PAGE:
Two panels of historic Berlin Wall on display at NUS' University Town

(From left) Professor Tommy Koh, NUS Tembusu College's rector, Minister for Foreign Affairs Vivian Balakrishnan and Germany's Ambassador to Singapore Michael Witter at the unveiling ceremony on Oct 18, 2016.
(From left) Professor Tommy Koh, NUS Tembusu College's rector, Minister for Foreign Affairs Vivian Balakrishnan and Germany's Ambassador to Singapore Michael Witter at the unveiling ceremony on Oct 18, 2016.ST PHOTO: ALPHONSUS CHERN
Invited guests look at the two slabs of concrete that used to be part of the Berlin Wall, now installed in the National University of Singapore.
Invited guests look at the two slabs of concrete that used to be part of the Berlin Wall, now installed in the National University of Singapore. ST PHOTO: ALPHONSUS CHERN
Invited guests look at the two slabs of concrete that used to be part of the Berlin Wall, now installed in the National University of Singapore.
Invited guests look at the two slabs of concrete that used to be part of the Berlin Wall, now installed in the National University of Singapore. ST PHOTO: ALPHONSUS CHERN

SINGAPORE - A historical relic that had once symbolised the division of a nation along ideological lines was unveiled at the National University of Singapore (NUS) on Tuesday (Oct 18).

This time round, though, the two panels of the Berlin Wall were a gift of peace that cemented the strong ties between two countries.

They were given to Singapore's Ministry of Foreign Affairs (MFA) by Germany's Mr Elmar Prost and his building materials company, Lagerhaus KW GmbH, last year to mark 50 years of diplomatic relations between Germany and Singapore.

They are on loan to NUS through the MFA for at least five years, and are on display at a garden behind NUS' Tembusu College in University Town.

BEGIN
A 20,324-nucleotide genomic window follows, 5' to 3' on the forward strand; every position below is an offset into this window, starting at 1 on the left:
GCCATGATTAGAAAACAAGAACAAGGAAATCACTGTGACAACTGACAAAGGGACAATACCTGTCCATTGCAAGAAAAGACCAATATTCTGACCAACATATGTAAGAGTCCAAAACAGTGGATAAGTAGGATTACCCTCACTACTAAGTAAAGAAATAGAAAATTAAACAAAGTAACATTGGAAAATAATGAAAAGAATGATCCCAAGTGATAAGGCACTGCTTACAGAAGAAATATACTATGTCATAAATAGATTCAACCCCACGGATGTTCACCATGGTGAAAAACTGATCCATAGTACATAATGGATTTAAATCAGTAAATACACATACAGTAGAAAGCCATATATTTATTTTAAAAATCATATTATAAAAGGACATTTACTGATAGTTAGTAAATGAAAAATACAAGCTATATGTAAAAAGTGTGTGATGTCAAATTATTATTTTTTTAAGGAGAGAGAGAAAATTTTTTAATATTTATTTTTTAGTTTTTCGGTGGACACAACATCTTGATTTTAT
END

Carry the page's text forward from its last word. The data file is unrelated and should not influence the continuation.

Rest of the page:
Minister for Foreign Affairs Vivian Balakrishnan said at the unveiling ceremony that some had claimed that the fall of the Berlin Wall represented the "end of history" and marked victory for free trade and democracy.

But he said that a "fundamental choice" between "a world characterised by walls or an open world characterised by interdependence, mutual co-operation and win-win outcomes" still exists today.

"I hope these two artefacts will continue to inspire the next generation to reflect on the meaning behind these and realise that in fact the same profound questions confront us for the future," he added. About 30 guests had attended the ceremony.

Mr Prost, 57, had bought the two graffiti-covered panels in 1991. He had also donated wall segments to other countries including South Korea, Sri Lanka and New Zealand.

"This is to remember the German reunification as the (panels) should be a symbol for freedom," he told The Straits Times in an email, adding that his actions were also motivated by his desire to give thanks for the opportunities that he had received since the days of the Cold War.

Tembusu College also held a forum, The Historical Significance Of The Cold War, that examined contemporary implications of the war as well as lessons that can be learnt from the historical episode after the unveiling ceremony. It plans to organise other education programmes about the Cold War in the future.

"One thing that struck me was how a physical construct could represent a ideological separation," said Nguyen Manh Tri, 22, a third-year undergraduate studying economics. "The graffiti on the wall also represents the resistance against the separation at that time."

These two panels are currently the only segments of the Berlin Wall in Singapore. In 2010, four panels donated by friends of then Foreign Minister George Yeo, American oil industry veteran Robert A. Hefner III and his Singapore-born wife MeiLi, were exhibited at Bedok Reservoir Park for three years before they were returned to the couple in April, 2013.

Segments of the Berlin Wall can also be seen in more than 100 memorials around the world, including the Vatican City and Kingston, Jamaica.

yuensin@sph.com.sg